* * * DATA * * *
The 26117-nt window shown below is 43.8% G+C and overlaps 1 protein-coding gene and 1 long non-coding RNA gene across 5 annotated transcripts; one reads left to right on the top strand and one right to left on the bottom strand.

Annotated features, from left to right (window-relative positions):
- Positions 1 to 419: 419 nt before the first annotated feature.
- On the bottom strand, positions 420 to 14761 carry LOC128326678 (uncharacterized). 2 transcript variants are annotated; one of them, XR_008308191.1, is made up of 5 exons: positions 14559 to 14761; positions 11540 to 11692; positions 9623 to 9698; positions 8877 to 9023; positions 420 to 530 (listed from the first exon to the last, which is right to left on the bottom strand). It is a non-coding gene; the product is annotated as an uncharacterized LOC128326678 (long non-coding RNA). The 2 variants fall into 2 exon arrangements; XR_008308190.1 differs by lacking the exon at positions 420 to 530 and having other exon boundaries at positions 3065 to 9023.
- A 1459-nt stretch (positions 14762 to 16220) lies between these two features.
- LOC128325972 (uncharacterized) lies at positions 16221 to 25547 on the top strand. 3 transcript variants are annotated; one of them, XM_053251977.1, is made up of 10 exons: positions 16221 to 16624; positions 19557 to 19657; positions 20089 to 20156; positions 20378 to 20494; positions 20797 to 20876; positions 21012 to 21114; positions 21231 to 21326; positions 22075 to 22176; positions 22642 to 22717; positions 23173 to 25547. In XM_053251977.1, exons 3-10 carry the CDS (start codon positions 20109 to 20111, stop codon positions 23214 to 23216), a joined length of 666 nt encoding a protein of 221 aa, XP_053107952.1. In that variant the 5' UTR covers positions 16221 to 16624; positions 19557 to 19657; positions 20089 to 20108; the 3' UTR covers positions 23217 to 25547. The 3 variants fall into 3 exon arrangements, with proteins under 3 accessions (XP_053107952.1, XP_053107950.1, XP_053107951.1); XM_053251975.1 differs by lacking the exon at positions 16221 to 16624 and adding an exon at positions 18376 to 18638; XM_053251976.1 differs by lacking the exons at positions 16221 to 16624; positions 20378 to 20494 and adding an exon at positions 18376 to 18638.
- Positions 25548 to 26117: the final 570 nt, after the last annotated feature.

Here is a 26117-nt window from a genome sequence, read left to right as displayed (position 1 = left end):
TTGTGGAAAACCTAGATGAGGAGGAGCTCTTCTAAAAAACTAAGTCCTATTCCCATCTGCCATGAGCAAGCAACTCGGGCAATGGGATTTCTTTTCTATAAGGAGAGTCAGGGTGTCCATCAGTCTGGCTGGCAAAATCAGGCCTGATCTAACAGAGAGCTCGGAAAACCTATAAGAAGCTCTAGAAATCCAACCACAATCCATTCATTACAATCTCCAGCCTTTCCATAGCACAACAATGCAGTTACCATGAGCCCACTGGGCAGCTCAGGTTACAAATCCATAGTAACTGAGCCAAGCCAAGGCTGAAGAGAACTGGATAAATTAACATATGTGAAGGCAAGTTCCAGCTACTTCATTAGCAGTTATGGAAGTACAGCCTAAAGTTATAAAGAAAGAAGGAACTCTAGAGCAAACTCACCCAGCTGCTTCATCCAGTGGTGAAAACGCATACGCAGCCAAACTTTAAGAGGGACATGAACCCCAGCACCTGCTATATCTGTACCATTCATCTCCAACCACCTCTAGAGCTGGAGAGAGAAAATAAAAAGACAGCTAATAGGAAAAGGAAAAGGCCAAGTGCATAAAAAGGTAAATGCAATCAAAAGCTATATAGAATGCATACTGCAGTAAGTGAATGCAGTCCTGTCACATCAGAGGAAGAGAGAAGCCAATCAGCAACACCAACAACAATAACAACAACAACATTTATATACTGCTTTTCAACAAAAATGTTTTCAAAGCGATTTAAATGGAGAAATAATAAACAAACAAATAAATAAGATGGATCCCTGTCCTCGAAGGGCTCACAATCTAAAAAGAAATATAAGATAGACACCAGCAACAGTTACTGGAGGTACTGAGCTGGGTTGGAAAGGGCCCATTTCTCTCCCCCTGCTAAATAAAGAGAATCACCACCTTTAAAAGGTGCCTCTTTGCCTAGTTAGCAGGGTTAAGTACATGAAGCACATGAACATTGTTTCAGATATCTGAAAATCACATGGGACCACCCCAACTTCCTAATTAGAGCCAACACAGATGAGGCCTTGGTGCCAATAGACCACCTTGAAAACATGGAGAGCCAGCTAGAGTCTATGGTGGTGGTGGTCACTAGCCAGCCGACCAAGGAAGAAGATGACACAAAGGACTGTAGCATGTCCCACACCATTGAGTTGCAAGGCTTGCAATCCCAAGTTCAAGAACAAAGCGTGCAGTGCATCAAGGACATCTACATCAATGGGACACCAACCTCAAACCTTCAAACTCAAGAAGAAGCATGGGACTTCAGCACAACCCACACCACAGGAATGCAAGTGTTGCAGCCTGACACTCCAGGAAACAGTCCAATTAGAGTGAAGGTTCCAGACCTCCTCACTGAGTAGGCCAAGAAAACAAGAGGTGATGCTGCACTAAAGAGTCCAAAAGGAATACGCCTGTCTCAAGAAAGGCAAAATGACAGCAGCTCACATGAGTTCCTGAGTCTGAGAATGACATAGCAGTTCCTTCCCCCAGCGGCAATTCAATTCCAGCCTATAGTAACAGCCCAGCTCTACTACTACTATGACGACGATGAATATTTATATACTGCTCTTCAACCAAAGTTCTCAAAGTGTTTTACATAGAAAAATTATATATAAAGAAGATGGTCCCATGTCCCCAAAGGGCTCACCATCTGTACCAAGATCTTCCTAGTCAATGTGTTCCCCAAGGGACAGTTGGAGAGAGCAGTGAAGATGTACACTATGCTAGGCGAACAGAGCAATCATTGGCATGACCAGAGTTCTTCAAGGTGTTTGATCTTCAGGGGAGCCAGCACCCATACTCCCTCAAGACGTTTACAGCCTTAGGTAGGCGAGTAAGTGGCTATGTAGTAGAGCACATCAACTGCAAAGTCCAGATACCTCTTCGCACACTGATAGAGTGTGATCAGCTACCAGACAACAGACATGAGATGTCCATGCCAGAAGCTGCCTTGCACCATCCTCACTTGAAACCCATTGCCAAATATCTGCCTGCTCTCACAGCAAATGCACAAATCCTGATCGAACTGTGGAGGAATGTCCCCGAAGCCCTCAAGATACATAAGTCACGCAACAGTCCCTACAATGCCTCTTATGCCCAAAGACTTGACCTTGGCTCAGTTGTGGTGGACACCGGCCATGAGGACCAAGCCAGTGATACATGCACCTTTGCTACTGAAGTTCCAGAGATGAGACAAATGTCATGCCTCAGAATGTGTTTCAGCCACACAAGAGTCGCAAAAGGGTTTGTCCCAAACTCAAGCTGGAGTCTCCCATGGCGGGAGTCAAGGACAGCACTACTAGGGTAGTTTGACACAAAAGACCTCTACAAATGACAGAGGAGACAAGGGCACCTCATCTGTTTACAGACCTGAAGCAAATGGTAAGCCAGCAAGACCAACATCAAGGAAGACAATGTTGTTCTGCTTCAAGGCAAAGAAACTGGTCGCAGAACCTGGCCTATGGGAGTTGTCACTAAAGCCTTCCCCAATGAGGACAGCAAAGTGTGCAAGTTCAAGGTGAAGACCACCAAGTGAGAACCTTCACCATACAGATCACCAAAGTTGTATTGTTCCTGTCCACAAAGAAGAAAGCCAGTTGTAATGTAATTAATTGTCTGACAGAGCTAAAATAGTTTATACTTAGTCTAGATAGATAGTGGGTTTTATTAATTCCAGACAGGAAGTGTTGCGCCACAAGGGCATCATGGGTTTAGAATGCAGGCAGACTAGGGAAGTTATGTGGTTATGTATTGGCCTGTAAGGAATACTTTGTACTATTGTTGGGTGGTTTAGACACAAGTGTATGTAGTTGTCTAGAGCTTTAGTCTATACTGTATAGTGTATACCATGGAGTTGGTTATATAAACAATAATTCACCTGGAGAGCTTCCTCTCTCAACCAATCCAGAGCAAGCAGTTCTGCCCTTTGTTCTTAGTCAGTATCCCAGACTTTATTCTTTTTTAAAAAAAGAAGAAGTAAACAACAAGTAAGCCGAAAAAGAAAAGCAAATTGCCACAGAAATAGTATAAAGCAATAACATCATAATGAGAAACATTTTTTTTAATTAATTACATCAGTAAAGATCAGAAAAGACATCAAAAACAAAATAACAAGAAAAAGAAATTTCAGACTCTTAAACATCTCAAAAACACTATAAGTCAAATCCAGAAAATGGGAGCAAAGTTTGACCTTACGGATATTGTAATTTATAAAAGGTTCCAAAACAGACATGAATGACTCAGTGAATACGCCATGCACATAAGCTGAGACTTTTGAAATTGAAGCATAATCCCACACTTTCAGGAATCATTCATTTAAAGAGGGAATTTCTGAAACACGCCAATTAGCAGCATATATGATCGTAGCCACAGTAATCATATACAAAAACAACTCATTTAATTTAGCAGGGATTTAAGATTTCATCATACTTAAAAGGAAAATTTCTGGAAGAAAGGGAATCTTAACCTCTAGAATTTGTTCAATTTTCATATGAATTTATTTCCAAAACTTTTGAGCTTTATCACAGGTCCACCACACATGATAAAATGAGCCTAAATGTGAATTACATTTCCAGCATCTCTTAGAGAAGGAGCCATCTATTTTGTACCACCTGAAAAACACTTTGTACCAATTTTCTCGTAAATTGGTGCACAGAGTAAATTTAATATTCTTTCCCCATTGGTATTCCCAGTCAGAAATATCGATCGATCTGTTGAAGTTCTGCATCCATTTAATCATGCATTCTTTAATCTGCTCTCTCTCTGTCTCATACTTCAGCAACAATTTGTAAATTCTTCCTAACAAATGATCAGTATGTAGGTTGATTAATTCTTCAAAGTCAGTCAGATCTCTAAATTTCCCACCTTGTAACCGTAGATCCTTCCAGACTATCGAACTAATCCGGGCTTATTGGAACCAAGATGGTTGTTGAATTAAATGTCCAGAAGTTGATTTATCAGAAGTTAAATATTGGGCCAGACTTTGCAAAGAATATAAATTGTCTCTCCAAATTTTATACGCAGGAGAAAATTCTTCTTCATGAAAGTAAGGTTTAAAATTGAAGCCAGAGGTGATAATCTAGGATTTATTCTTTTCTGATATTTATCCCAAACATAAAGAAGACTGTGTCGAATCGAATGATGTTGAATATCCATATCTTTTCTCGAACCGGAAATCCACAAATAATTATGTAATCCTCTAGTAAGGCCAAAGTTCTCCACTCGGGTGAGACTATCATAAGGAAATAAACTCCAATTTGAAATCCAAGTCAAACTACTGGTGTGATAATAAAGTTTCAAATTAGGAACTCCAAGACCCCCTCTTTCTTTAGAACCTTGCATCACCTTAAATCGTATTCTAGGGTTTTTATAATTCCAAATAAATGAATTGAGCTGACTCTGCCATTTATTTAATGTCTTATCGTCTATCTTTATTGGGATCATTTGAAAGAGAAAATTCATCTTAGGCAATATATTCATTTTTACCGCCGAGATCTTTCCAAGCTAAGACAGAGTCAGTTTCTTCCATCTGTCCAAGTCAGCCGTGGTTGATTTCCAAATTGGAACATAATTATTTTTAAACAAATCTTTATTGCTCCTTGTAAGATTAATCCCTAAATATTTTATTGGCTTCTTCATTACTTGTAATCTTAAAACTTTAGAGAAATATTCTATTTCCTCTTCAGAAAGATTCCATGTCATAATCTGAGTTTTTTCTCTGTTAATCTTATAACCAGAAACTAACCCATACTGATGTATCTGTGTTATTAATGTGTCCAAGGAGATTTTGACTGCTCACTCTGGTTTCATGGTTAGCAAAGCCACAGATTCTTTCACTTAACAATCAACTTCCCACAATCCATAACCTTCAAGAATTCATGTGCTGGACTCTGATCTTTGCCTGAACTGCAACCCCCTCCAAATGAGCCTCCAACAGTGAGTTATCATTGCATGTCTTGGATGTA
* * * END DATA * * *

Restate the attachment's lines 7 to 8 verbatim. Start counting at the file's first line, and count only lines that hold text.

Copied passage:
- Positions 25548 to 26117: the final 570 nt, after the last annotated feature.

Here is a 26117-nt window from a genome sequence, read left to right as displayed (position 1 = left end):